• Have access to a car

For more information, please click here

Prison Officials Resist Push to Curb Solitary Confinement

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Article from Wall Street Journal, April 27, 2017, Page A3

State lawmakers across the U.S. are facing resistance as they move to curtail the use of solitary confinement in prisons, showing how hard it is to legislate changes in the nation’s chronically understaffed prison system.

Director of the Nevada DOC, James Dzurenda has pushed for more humane, sensible approaches. He said, “Those offenders are going back into our societies with our kids and our families. We can’t just sit back and watch these offenders get worse.”

Jim has had various positions in the CT DOC, eventually becoming the Director. He left in 2014 to become Director of NYC’s Jails System (over $1.2 B budget). He left that position for his current post, Director of the Nevada DOC, April 2016.

Manufacturers Discuss Second-Chance Hires

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Article from CT Post, April 21, 2017

BRIDGEPORT — National statistics have shown that 93 percent of federal prisoners who found jobs during their supervised release period didn’t return to prison, while half of those who couldn’t find jobs did.

“If people understand the problem, we think they’ll come forward and hire ex-offenders,” Nicholas Yanicelli, president of the Malta Justice Initiative, told members and guests at the Southwest Connecticut Manufacturing Consortium’s monthly meeting.

Click here to read more

Malta Discusses Re-entry Survey On-Air with Steve Kotchko

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Radio Interview from Dialogue*, April 19th

Steve Kotchko, radio show host of Dialogue sat down to talk with Ed Quinlan from the Malta Justice Initiative (MJI).  In the show, Quinlan discusses a survey of Connecticut employers on the topic of hiring ex-offenders.  He also talks about the performance record of ex-offenders who do get jobs, and the cost to society if ex-offenders can’t find work.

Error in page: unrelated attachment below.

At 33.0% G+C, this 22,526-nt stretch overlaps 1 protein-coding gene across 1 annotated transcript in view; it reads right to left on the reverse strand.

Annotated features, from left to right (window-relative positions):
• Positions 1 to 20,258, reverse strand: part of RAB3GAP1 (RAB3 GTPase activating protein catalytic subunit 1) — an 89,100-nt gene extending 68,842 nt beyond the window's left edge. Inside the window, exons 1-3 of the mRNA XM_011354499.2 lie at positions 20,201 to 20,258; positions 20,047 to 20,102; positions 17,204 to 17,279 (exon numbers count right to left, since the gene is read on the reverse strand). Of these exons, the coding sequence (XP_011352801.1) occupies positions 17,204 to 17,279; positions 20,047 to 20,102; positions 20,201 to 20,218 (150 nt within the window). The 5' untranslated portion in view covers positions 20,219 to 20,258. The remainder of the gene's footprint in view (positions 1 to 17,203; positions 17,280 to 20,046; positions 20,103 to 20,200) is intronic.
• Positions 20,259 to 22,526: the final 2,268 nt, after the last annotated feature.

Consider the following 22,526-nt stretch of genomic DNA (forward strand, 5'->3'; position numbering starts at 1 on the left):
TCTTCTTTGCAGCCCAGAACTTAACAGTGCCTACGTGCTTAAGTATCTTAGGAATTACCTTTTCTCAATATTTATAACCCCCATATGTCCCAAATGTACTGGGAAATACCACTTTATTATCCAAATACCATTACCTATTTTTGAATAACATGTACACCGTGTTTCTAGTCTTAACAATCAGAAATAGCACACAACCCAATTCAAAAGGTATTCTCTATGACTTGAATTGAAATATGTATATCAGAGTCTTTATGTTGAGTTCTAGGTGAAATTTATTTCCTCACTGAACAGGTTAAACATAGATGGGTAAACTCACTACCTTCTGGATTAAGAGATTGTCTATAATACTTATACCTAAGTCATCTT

“Dialogue”* is a public affairs program produced and owned by the Connecticut Radio Network to inform our listeners about important issues facing the state.   This podcast edition is designed for informational purposes only.  Any other use of this material without the express written permission of the Connecticut Radio Network and its parent company, CRN International, is strictly prohibited.

Poll Shows Business Favors Re-entry Hiring

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Business owners overwhelmingly favor the concept of hiring ex-cons, but few have experience with giving second chances to the formerly incarcerated, a new survey shows.

“When individuals coming out of prison get and keep jobs, our whole community benefits,” said John Santa.

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Survey: CT Biz Willing to Hire Formerly Incarcerated

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Photo credit: Mike Groll, AP

Photo credit: Mike Groll, AP

Ninety-seven percent of more than 300 Connecticut employers surveyed by the Malta Justice Initiative support the idea of giving formerly incarcerated individuals a second chance, the organization reports.

What’s more, of the 55 percent of employers who said they have difficulty in finding qualified candidates to fill jobs, most of those — 76 percent — said they would consider hiring a person with a criminal record if that individual was qualified for the job.